Gisleson then moved in the Louisiana Supreme Court to withdraw from representing Wessinger. Because the Louisiana Supreme Court did not respond to Gisleson's motion before the filing deadline set by the state post-conviction court, Gisleson drafted and filed Wessinger's first amended petition for post-conviction relief. The first amended petition was 136 pages, not including any attachments. Gisleson modelled the first amended petition on a form template he received from LCAC, and he included "a couple of discrete facts" from "the file or from general conversations with [Wessinger's] mother" as well as from the state court trial record. Gisleson included in Wessinger's first amended petition a claim for ineffective assistance of trial counsel at the penalty phase, among other claims.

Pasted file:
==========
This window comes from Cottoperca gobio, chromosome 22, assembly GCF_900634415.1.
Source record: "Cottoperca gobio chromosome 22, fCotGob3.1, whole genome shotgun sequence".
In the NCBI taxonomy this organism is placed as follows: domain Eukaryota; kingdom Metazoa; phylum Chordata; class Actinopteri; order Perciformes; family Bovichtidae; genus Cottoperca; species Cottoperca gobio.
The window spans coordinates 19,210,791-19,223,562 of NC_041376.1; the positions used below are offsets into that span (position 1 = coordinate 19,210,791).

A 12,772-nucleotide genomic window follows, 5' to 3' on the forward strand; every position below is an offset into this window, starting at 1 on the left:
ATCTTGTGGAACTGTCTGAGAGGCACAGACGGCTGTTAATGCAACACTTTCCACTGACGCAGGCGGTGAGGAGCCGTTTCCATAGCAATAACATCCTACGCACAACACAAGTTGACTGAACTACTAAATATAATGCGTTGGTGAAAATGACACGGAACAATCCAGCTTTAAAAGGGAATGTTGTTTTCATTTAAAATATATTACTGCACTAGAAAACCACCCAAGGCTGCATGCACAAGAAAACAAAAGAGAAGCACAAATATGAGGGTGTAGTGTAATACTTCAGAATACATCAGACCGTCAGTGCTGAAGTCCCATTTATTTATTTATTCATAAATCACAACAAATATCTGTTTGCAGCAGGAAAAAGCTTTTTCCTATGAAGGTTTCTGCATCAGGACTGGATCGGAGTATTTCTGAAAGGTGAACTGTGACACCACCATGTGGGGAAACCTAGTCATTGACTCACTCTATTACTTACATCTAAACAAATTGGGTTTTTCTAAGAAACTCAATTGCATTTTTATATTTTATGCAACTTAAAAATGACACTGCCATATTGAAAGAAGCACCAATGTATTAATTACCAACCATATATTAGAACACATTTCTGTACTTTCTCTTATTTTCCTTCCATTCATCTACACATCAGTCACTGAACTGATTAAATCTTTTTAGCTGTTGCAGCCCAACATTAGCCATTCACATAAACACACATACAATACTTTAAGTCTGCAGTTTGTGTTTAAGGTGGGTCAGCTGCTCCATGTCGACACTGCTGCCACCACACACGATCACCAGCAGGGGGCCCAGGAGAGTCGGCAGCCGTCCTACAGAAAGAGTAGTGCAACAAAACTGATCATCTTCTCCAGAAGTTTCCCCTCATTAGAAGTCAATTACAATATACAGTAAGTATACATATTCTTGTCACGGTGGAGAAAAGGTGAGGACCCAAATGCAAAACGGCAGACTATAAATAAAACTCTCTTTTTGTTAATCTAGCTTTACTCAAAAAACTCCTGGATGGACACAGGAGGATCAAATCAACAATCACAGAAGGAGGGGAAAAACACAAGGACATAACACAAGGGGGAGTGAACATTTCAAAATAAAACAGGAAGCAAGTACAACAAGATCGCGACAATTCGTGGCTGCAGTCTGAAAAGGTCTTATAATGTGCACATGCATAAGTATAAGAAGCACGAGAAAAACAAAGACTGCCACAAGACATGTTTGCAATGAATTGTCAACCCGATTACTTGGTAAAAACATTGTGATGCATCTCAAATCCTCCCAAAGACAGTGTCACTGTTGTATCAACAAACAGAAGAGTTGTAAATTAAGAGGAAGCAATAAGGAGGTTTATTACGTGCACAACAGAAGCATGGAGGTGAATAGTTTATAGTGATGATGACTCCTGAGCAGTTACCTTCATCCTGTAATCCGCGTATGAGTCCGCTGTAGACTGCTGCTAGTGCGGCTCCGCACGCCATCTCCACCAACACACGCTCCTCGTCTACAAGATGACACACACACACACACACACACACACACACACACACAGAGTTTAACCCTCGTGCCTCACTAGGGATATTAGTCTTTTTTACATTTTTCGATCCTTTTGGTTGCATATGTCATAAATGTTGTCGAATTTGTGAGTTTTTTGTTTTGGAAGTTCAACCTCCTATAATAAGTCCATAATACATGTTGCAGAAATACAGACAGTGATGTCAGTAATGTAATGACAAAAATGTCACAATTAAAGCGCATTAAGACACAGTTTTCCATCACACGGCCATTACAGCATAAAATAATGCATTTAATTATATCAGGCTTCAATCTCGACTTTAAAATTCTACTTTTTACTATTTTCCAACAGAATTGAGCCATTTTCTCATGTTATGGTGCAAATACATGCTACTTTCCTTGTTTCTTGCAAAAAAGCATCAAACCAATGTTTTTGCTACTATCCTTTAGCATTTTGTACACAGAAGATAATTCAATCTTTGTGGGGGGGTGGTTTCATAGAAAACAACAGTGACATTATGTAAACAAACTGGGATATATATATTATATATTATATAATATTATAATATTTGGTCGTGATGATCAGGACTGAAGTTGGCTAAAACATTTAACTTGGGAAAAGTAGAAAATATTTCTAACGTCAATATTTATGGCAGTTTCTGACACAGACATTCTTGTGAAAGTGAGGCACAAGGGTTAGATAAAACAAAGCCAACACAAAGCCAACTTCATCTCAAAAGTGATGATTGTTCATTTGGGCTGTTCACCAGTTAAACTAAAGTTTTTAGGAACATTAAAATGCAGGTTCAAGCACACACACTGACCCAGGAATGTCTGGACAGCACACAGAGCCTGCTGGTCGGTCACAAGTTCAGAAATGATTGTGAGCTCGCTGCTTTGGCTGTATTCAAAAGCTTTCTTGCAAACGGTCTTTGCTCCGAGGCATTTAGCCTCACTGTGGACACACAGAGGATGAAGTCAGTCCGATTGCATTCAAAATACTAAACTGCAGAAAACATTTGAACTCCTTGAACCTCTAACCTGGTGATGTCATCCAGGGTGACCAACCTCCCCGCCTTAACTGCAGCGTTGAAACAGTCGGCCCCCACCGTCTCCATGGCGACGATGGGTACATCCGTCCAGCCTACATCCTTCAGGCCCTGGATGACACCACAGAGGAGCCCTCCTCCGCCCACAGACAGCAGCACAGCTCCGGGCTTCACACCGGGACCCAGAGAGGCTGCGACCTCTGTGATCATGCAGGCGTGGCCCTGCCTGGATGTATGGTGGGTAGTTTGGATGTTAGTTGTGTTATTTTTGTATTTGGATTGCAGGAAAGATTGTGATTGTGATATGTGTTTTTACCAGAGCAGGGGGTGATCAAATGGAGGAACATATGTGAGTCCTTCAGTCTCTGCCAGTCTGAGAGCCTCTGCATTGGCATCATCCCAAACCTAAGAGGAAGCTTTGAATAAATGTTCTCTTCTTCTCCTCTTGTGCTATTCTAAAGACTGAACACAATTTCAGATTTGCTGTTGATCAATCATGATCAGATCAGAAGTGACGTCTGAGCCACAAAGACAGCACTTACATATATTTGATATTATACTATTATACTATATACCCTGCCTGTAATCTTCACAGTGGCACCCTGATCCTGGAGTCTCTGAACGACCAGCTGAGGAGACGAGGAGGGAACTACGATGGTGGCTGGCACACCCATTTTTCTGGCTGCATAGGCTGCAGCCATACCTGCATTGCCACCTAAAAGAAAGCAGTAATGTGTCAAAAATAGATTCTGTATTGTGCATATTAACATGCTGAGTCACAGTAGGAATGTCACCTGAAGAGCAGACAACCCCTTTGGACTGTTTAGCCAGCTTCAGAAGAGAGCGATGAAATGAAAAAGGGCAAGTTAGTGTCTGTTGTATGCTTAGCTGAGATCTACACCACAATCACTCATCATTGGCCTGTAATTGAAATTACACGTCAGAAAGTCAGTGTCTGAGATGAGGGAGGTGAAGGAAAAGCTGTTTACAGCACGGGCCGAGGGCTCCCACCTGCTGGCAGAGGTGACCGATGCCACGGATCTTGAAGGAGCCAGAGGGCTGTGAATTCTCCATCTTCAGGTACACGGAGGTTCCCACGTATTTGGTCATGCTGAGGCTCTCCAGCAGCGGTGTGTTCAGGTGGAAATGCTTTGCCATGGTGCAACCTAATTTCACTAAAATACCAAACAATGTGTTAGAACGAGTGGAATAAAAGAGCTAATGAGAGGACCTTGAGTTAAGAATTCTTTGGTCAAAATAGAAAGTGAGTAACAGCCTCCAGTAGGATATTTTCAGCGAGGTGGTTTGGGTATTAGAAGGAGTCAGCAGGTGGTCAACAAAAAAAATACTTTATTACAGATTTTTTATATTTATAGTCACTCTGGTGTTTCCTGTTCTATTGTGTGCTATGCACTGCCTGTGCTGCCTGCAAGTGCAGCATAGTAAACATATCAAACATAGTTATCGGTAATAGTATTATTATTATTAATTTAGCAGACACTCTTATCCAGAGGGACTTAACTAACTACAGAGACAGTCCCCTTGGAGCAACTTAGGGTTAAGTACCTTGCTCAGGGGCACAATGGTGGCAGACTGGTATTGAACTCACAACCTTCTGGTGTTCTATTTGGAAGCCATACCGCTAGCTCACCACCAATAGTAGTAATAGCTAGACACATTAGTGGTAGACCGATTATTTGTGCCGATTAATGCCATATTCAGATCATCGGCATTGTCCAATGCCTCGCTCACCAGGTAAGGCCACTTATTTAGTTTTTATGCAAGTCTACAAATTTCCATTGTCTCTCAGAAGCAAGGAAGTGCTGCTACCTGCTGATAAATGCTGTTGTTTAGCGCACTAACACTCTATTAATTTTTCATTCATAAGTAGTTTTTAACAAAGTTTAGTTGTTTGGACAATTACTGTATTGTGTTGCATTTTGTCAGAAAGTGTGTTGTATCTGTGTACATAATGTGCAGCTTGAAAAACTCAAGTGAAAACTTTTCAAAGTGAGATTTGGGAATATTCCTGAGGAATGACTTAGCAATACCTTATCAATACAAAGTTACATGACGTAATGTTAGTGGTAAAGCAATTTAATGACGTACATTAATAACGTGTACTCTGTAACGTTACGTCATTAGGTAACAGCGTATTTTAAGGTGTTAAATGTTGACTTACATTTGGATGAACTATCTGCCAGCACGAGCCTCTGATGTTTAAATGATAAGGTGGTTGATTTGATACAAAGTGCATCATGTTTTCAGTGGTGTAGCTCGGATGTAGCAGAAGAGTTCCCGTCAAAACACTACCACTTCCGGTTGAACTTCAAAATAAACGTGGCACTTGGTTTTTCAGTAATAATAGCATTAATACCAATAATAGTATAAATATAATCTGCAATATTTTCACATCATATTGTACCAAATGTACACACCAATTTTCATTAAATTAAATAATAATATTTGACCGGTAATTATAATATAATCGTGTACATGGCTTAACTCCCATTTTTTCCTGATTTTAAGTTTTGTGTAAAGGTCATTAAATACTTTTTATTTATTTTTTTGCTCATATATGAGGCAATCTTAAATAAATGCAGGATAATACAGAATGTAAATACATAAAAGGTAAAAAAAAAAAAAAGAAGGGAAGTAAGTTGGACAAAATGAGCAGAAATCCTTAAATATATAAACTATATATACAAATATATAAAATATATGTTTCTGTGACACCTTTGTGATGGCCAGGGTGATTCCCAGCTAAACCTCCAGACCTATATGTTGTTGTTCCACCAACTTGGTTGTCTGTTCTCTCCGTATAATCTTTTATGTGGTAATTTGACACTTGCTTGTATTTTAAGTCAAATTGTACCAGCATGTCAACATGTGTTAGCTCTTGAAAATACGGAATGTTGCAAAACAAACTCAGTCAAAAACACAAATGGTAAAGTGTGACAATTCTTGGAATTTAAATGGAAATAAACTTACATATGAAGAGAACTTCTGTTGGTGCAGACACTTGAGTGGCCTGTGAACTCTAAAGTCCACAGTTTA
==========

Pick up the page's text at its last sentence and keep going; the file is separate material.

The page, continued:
The State opposed Wessinger's petition, and Gisleson realized that the Louisiana Supreme Court denied his motion to withdraw. The state post-conviction court referred the matter to a commissioner. While the matter was pending, Gisleson again reached out to various organizations for funding and assistance. He was eventually referred to Danalynn Recer of the Gulf Regional Advocacy Center ("GRAC"), who "offered to provide general assistance for" $5, 000.[1] Gisleson secured payment of Recer's fee from his law firm.

         The commissioner's report recommended that the state post-conviction court deny Wessinger's first amended petition. With Recer's assistance, Gisleson then filed a second amended petition for post-conviction relief, which was 100 pages long and reflected "[a]ny and all assistance [he] would have received from GRAC, [and] any perceived factual development they would have created and would have assisted and sent to [him]." Among other things, the second amended petition "added some discrete allegations concerning mitigation and [ineffective assistance of counsel] in the [penalty] phase." For example, the second amended petition alleged that Wessinger's trial counsel did not "conduct professional/effective investigation in ...